Focus Stacking: A Primer

The Final Result

With all the advancements lately in the photography world, the ability to perform tasks like focus stacking has been off-shored to built in algorithms in specialized cameras, in post production software (i.e. Photoshop, Lightroom, Aperture, Helicon Focus, and a host of others that have now flooded the market.

Don’t get me wrong, I am all for making things easier, and improving ones workflow, but I do still ascribe to the theory of learning certain fundamentals and essentials for building your photography skills both in composition, and just to understand the mechanics of photography. With that in mind, I’d like to devote a bit of time to discuss the task of focus stacking.

Focus Stacking Versus HDR

First off, focus stacking is used mostly in genres like macro photography, where intricate detail is needed across a range wider than what the aperture will allow for during composition.  The principle is much like the layered approach to HDR imagery – where you stack layers of images with different compositions on top of each other and blend the right portions through the entire image.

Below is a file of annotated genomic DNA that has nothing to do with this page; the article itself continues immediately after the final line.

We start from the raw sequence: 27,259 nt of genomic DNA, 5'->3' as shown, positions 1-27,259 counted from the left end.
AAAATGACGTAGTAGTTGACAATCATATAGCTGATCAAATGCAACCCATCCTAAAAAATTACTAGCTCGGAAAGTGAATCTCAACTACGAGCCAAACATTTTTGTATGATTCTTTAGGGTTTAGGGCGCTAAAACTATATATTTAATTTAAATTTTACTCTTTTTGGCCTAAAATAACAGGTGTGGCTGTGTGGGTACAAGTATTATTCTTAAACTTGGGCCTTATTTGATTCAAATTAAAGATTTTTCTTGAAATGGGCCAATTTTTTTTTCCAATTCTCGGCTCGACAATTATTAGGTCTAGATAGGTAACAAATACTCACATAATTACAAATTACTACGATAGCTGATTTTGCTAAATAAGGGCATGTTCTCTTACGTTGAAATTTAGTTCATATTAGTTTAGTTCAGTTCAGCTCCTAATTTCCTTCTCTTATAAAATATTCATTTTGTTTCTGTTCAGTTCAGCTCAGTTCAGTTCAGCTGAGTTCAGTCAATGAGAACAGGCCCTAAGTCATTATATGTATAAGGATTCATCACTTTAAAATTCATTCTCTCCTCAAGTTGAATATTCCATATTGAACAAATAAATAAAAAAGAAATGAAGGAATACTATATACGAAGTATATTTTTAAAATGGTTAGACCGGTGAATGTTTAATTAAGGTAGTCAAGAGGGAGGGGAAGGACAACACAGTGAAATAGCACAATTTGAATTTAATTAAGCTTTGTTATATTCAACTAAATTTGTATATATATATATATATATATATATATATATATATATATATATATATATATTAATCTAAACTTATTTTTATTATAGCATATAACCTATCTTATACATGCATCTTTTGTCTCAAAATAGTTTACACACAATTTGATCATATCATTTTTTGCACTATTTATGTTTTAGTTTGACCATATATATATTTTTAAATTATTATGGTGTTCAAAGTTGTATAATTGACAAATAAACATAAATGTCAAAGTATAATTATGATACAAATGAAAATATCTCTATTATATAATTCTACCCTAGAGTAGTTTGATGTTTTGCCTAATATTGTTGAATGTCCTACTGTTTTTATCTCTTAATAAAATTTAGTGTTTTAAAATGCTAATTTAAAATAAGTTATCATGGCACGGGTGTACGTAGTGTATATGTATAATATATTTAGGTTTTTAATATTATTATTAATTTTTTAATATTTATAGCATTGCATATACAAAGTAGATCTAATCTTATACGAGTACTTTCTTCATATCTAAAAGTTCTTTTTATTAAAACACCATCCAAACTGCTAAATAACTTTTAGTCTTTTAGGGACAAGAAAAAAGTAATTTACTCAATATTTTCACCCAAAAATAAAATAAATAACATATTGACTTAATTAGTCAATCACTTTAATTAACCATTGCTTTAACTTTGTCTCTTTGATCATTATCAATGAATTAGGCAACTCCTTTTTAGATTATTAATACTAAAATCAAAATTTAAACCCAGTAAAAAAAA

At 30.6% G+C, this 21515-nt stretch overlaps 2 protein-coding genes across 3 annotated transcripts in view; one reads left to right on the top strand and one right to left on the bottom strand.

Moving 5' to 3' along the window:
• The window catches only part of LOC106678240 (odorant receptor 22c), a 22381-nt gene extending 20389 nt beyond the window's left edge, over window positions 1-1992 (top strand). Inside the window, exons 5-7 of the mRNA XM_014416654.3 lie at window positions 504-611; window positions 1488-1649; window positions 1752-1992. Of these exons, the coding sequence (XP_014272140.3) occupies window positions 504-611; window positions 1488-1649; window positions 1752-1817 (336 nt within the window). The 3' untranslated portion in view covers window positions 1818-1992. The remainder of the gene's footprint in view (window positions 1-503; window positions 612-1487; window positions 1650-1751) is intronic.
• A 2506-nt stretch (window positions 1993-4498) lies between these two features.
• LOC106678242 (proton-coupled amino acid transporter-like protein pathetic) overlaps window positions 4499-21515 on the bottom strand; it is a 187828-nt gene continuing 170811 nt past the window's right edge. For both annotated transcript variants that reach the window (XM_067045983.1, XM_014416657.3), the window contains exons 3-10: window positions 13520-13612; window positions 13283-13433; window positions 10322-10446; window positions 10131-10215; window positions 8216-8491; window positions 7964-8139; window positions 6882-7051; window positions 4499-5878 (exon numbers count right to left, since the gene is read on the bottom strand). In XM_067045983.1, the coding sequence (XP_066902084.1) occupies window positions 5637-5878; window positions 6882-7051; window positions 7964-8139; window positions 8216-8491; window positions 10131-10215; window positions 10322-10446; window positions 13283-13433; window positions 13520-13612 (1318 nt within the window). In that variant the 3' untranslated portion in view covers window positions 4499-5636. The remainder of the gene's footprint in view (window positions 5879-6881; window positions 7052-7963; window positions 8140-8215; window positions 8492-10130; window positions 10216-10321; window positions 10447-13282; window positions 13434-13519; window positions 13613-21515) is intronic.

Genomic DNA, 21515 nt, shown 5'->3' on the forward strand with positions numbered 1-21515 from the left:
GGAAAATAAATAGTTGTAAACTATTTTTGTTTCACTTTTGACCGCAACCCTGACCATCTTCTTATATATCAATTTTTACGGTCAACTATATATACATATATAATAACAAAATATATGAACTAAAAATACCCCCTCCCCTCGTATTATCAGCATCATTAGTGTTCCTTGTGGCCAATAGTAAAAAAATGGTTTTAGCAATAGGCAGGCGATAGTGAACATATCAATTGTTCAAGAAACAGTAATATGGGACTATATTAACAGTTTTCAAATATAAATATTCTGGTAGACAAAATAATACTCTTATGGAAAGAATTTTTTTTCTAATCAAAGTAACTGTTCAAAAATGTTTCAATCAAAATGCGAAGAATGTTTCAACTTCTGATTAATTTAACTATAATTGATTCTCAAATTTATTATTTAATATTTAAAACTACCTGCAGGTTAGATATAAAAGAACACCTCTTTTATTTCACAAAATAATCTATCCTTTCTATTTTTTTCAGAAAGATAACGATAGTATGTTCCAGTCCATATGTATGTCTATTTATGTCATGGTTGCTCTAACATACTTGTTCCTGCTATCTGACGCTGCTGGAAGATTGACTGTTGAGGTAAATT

Where focus stacking differs from HDR is the types of images that you are layering.  In HDR images, you are overlaying images with different exposure values over one another.  In focus stacking, you are not changing the exposure values, rather just the point of focus.  As depth of field drops off both in front of and behind your focusing point, the subject will blur.  While this may be an appreciated blurring technique in some cases, in other cases, getting different depths of field from different focusing points can make for a tack sharp macro throughout the range of the subject.

As is most often the case, explaining a photography concept is best done with images, so let’s take a look at an example.  For easy demonstration, I took a white cordless phone and placed it on a black background.  This way color issues are kept to a minimum…

First Focus Point